Hundreds of space enthusiasts in Delhi witnessed a tiny black dot crossing the Sun, marking a rare astronomical event — the Mercury transit as the planet crossed the Sun between 4.43 pm and 7.01 pm on Monday.
However, in Srinagar, where astrophysicists and space experts gathered under the aegis of Indian Astronomical Congress to witness the transit had to rely on webcasting from Noida, Uttar Pradesh, as clouds blocked the Sun in the valley.
“It’s a very rare event, as last time it occurred in 2006 but was not visible in India. The next transit is due 16 years from now, which is a long time. The cloudy weather here in Srinagar, did obstruct the observation but the live streaming helped a lot,” Prof. Manzoor Malik, HOD Physics, Kashmir University, said on phone from Srinagar.
He said the discussions and debates drawn from the conclusions of the transit will be initiated by the Indian Astronomical Congress from Tuesday onwards at the varsity.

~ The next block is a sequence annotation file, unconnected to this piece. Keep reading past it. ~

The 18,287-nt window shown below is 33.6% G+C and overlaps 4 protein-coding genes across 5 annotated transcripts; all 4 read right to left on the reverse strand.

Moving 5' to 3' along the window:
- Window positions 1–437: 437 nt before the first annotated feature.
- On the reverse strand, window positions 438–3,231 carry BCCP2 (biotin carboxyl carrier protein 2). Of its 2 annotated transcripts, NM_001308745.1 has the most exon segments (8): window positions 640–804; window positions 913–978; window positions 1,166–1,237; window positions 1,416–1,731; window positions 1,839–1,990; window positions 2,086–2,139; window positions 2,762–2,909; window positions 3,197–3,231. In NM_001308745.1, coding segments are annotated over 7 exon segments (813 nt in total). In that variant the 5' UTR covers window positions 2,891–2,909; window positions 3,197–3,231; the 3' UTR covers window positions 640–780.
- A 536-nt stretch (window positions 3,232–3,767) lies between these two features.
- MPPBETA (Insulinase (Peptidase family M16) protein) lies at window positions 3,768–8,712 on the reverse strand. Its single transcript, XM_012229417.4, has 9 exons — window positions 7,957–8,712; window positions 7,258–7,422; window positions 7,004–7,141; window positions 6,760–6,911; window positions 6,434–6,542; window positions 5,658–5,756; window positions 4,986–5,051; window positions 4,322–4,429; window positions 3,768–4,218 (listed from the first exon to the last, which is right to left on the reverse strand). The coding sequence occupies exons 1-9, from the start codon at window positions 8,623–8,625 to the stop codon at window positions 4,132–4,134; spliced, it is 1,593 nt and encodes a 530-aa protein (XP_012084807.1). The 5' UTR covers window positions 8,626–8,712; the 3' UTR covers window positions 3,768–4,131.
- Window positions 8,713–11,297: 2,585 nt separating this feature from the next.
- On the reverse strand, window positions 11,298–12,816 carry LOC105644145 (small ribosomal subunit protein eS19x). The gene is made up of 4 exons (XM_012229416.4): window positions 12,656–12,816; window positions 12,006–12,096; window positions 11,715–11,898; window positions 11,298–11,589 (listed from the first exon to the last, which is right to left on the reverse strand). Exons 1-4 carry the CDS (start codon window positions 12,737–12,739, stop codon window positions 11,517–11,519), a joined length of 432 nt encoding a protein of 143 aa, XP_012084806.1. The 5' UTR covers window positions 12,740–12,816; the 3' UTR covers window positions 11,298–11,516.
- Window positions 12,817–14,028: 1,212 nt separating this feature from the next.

In the national capital, people, especially children were mesmerized after watching the rare celestial event at the Nehru Planetarium.
“It was a lifetime experience and I am so excited to share my experience with my friends tomorrow. I first spotted a small dot cross over the Sun, later the planetarium officials briefed me and told that it’s a rare moment I’m witnessing,” Ishani Nair, a Class 5 student from Elizabeth Gauba School, told IANS.
“The Mercury transit left me spellbound. Through a solar telescope I could see the planet Mercury crossing in front of the Sun. It was like a tiny object moving between the Sun and the earth,” Deepanshu, a Class 6 student, said.